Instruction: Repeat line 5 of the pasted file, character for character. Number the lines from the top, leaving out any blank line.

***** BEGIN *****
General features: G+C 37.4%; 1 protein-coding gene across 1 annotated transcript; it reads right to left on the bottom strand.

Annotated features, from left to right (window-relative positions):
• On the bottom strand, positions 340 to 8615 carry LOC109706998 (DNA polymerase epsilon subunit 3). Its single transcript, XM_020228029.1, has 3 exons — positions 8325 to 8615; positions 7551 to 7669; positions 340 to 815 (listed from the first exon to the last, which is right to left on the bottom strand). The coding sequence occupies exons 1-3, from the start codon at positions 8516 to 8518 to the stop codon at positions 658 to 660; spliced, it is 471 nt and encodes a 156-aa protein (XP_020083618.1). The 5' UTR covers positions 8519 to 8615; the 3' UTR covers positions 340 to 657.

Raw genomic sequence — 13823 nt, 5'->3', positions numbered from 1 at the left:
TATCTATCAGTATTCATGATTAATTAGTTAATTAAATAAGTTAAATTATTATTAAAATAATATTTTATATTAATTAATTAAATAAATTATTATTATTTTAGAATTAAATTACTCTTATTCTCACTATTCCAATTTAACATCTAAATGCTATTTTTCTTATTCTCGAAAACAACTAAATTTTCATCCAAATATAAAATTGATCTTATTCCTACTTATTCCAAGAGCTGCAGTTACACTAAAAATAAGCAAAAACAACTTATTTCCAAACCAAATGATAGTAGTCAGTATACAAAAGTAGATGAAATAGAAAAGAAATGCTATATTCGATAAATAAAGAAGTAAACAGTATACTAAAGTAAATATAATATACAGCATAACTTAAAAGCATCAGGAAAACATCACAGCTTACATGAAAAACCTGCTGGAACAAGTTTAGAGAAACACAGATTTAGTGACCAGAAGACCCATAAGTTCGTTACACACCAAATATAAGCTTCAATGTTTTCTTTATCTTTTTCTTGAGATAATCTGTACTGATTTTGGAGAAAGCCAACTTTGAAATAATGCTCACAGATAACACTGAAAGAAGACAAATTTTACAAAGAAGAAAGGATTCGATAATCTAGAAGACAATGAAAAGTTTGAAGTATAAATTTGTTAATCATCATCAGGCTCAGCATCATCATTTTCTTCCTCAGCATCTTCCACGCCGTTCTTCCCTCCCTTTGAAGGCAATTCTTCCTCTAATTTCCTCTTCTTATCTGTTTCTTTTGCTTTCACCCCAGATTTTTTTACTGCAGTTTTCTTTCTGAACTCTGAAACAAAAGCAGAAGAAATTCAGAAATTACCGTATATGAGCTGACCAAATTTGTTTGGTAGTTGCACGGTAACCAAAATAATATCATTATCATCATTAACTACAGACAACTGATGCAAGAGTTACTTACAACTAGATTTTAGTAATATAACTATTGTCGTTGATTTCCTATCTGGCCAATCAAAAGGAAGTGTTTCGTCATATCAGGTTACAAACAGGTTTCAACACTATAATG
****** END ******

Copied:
TATCTATCAGTATTCATGATTAATTAGTTAATTAAATAAGTTAAATTATTATTAAAATAATATTTTATATTAATTAATTAAATAAATTATTATTATTTTAGAATTAAATTACTCTTATTCTCACTATTCCAATTTAACATCTAAATGCTATTTTTCTTATTCTCGAAAACAACTAAATTTTCATCCAAATATAAAATTGATCTTATTCCTACTTATTCCAAGAGCTGCAGTTACACTAAAAATAAGCAAAAACAACTTATTTCCAAACCAAATGATAGTAGTCAGTATACAAAAGTAGATGAAATAGAAAAGAAATGCTATATTCGATAAATAAAGAAGTAAACAGTATACTAAAGTAAATATAATATACAGCATAACTTAAAAGCATCAGGAAAACATCACAGCTTACATGAAAAACCTGCTGGAACAAGTTTAGAGAAACACAGATTTAGTGACCAGAAGACCCATAAGTTCGTTACACACCAAATATAAGCTTCAATGTTTTCTTTATCTTTTTCTTGAGATAATCTGTACTGATTTTGGAGAAAGCCAACTTTGAAATAATGCTCACAGATAACACTGAAAGAAGACAAATTTTACAAAGAAGAAAGGATTCGATAATCTAGAAGACAATGAAAAGTTTGAAGTATAAATTTGTTAATCATCATCAGGCTCAGCATCATCATTTTCTTCCTCAGCATCTTCCACGCCGTTCTTCCCTCCCTTTGAAGGCAATTCTTCCTCTAATTTCCTCTTCTTATCTGTTTCTTTTGCTTTCACCCCAGATTTTTTTACTGCAGTTTTCTTTCTGAACTCTGAAACAAAAGCAGAAGAAATTCAGAAATTACCGTATATGAGCTGACCAAATTTGTTTGGTAGTTGCACGGTAACCAAAATAATATCATTATCATCATTAACTACAGACAACTGATGCAAGAGTTACTTACAACTAGATTTTAGTAATATAACTATTGTCGTTGATTTCCTATCTGGCCAATCAAAAGGAAGTGTTTCGTCATATCAGGTTACAAACAGGTTTCAACACTATAATG